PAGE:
Tuesday, March 31, 2009

Bogus conferences

The issue of strong and weak conferences has been discussed by us several times. But it appears that weak conferences are not the bottom line - there are bogus conferences as well. A message from in one of Carnegie Mellon mailing lists prompted me to search for an information about a quality of a specific conference. What I found was very interesting and to large extent not known to me. An information in anti-plagiarism blog is a useful starting point to investigate the issue further. Most interesting for me was the information about MIT SCIgen - a generator of good-looking but nonsense papers, which was used to check a number of bogus conferences.

Monday, March 23, 2009

Placing Research Online -- MIT

Thought this was of interest on today's Chronicle of Higher Education--

March 23, 2009

MIT Professors Approve Campuswide Policy to Publish Scholarly Articles Free Online

The Massachusetts Institute of Technology is known for its ambitious effort to give away its course materials online, but now the university is giving away its research too.

Last week MIT’s professors voted unanimously to adopt a policy stating that all faculty members will deposit their scholarly research papers in a free online university repository (in addition to sending them to scholarly journals), in an effort to expand access to the university’s scholarship.

The policy is modeled on one adopted last year by Harvard University’s Faculty of Arts and Sciences. At MIT, as at Harvard, professors can opt out of the policy if, for instance, a journal accepts a faculty member’s paper but does not allow it to be published free.

Peter Suber, a research professor of philosophy at Earlham College and a longtime promoter of open access to scholarly publications, said the move was a sign of growing momentum for open-access policies. “It’s a strong signal that these measures have faculty support,” he said. “The more momentum there is for open access, the more it looks like a mainstream idea,” he added. “There’s no doubt that it started out as a fringe idea.”

He said that about 30 colleges and universities around the world have adopted similar open-access policies for their research, citing a list of such policies maintained by ePrints, a company that makes software for open-access archiving. Most of those institutions are in Europe, and many of the American colleges that have jumped in have adopted policies only in an individual school or department.

In the past, some publishers have expressed concern about universities’ open-access policies — especially some scholarly societies that publish journals and worry that giving away articles will undermine their ability to keep their publications afloat. —Jeffrey R. Young

Friday, March 20, 2009

A dubious distinction for Pittsburgh

In this article from Forbes, Pittsburgh ranks #8 ... This might not have been bad, were it not the list of "America's Downsized Cities". I suppose the good news is that cities like Detroit, Cleveland, Youngstown, Flint, etc. all rank higher than Pittsburgh ...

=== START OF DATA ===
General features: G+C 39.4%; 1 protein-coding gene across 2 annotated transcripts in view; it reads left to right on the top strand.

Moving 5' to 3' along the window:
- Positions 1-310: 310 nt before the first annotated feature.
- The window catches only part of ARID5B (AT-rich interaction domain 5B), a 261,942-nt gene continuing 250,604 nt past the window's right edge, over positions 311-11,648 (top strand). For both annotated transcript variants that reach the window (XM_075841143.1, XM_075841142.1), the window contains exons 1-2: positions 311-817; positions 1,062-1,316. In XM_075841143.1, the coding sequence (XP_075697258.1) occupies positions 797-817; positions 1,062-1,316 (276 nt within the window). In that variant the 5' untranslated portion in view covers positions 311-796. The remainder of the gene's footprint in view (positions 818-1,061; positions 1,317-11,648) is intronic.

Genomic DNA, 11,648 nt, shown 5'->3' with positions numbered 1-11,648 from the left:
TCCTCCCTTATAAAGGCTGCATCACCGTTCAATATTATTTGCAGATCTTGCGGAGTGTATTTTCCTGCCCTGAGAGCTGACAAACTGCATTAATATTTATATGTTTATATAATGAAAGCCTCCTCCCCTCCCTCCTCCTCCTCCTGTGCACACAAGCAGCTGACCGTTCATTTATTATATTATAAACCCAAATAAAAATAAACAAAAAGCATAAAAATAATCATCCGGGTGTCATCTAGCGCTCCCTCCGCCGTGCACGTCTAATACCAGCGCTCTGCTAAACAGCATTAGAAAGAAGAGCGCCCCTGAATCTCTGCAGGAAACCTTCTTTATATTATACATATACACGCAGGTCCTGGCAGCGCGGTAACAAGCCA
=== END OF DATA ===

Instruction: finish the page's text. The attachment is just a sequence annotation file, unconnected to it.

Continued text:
Quoting the article:
To determine America's Downsized Cities, we used 2008 population estimates for the 125 largest metropolitan statistical areas in the U.S., released Thursday by the Census Bureau. We compared those estimates with 2007 population estimates to determine the percent change year-over-year. Then we looked at the percent change in population from 2000 to 2007. We combined those two rankings--weighting down the more relevant 2007-2008 percent change--for a final ranking.

While migration has slowed in general, these metro areas saw an actual decrease in population, whereas others stayed flat or continued to grow, if at a decreased pace.

Anyway, the list is:
  1. Youngstown OH
  2. Flint MI
  3. Cleveland OH
  4. Detroit MI
  5. Dayton OH
  6. Buffalo NY
  7. Toledo OH
  8. Pittsburgh PA
  9. Lansing MI
  10. Providence RI

Google Books and Copyright

Those interested in copyright issues might find it interesting to read the Libary Law blog on a recent conference at Columbia on the Google Books Settlement. The conference addressed the following issues:

Google, authors and publishers recently entered into a settlement agreement in The Authors Guild et al. v. Google Inc., a class action lawsuit brought against Google in connection with its use of copyrighted books in its Book Search feature, and in The McGraw-Hill Companies et al. v. Google Inc., a separate lawsuit by publishers. The settlement, if approved by the court, will provide new opportunities for authors and publishers to market their works. It will also enhance the public’s ability to search for books and to get partial text displays (and, in the case of many older works, full text displays) at home, at school, and in libraries. At the same time, the settlement may have significant implications for copyright law, competition, research and scholarship.

Wednesday, March 18, 2009

CS enrollments finally start going up

Please see this article from Ars Technica. There is one sentence that seems to indicate that this includes degrees in "information", but it is not very clear how inclusive it is.